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Welcome to the Dickerson Lab: Cortical signature of Alzheimer's disease

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The study of the so-called "cortical signature" of Alzheimer's disease has been and continues to be a major series of projects in the laboratory. Akram Bakkour has led our "AD signature" project team, which has involved a multidisciplinary and multi-institutional team of neurologists, psychiatrists, psychologists, imaging scientists, and others. We believe that the identification, using quantitative computational MRI data analytic methods, of a consistent set of cortical regions that undergo atrophy early in the course of mild Alzheimer's disease will provide both novel scientific insights into the disease and also the potential for earlier more specific identification of individuals who harbor these changes in brain anatomy. We hope that this will ultimately be useful to assist in the identification of groups of individuals for clinical trials and for monitoring the effects of treatments.

From a scientific perspective, this approach is novel in that it "let's the disease tell us" where it affects the cerebral cortex (based on a whole-cortex exploratory analysis comparing patients with AD to controls) and uses this spatial pattern or "disease signature" as a localizer for future measurements. This "disease localizer" approach draws on concepts from functional neuroimaging, in which, for example, data from a group of subjects is to determine where the performance of a particular task activates the brain. This information is then used to specifically interrogate those regions in future studies. The disease localizer approach draws on this paradigm to investigate the spatial pattern of neurodegenerative disease effects, realizing that these patterns may not respect traditional anatomic boundaries as they are typically defined. This localizer can then be used on a "hypothesis-testing" approach to attempt to identify AD-related cortical atrophy in other groups of AD patients or in patients with milder or absent symptoms.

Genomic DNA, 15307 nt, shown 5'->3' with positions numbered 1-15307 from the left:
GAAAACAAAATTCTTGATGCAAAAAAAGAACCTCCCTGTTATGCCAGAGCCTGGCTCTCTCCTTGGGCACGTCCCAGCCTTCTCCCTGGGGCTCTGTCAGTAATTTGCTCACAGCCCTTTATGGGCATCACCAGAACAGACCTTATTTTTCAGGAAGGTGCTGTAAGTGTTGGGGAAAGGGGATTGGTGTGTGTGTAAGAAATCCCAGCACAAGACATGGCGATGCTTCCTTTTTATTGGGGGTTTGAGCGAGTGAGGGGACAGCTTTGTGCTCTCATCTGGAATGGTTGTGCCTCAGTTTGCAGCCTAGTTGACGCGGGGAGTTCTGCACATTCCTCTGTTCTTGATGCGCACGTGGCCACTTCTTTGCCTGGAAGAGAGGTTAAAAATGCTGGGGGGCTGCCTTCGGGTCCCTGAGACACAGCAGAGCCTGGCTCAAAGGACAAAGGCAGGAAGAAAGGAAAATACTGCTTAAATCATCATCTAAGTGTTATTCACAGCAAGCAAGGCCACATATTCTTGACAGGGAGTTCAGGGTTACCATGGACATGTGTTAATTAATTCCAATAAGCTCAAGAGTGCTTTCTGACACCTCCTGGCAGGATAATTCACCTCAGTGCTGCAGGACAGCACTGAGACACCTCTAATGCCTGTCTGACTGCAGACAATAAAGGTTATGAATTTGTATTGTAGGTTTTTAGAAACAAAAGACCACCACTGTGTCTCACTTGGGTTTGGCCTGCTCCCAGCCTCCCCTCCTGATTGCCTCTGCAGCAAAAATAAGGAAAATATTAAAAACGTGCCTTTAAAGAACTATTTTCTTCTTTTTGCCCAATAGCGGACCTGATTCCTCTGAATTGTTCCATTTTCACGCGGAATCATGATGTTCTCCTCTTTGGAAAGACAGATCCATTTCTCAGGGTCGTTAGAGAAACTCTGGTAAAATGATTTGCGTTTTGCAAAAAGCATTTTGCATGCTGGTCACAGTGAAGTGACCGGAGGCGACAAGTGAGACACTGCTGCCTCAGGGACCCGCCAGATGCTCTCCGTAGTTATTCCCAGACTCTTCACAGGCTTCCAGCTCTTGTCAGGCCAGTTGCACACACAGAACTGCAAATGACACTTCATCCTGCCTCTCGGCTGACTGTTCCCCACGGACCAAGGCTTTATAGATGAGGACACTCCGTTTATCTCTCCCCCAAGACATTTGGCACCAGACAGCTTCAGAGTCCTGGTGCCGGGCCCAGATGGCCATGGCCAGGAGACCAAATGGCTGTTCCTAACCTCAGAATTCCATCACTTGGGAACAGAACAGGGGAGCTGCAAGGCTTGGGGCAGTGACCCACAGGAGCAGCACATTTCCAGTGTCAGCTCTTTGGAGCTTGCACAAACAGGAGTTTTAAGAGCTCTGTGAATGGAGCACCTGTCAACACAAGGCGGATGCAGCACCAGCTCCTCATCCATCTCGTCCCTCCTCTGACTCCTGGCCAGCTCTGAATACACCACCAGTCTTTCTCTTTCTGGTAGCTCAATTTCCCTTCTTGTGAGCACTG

Presentations have taken place about the cortical signature of Alzheimer's disease at a variety of local, regional, national, and international meetings since 2006.

The first paper was published in July 2008. Click here to read it. The final version was featured as the cover article in the March 2009 issue of Cerebral Cortex. Click here for an image of the cover.

The figure below shows the magnitude of cortical thinning in Alzheimer's disease (AD) in millimeters, derived from pooled analysis of 4 samples of participants. Map shows parameter estimate of amount of thinning across cerebral cortex from general linear model analysis of 267 participants, showing areas where cortex is at least 0.15 mm thinner in AD group than age-matched control group. Color scale shows magnitude of thinning from 0.15 mm (red) through 0.2 mm (yellow) in AD compared with controls.

The initial paper describing the cortical signature of AD was selected as a Faculty of 1000 Medicine paper, which is a web-based peer recognition system that identifies and evaluates the most important articles published in medicine. Read more about it here.

AD signature
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Last modified 2008-07-09 16:34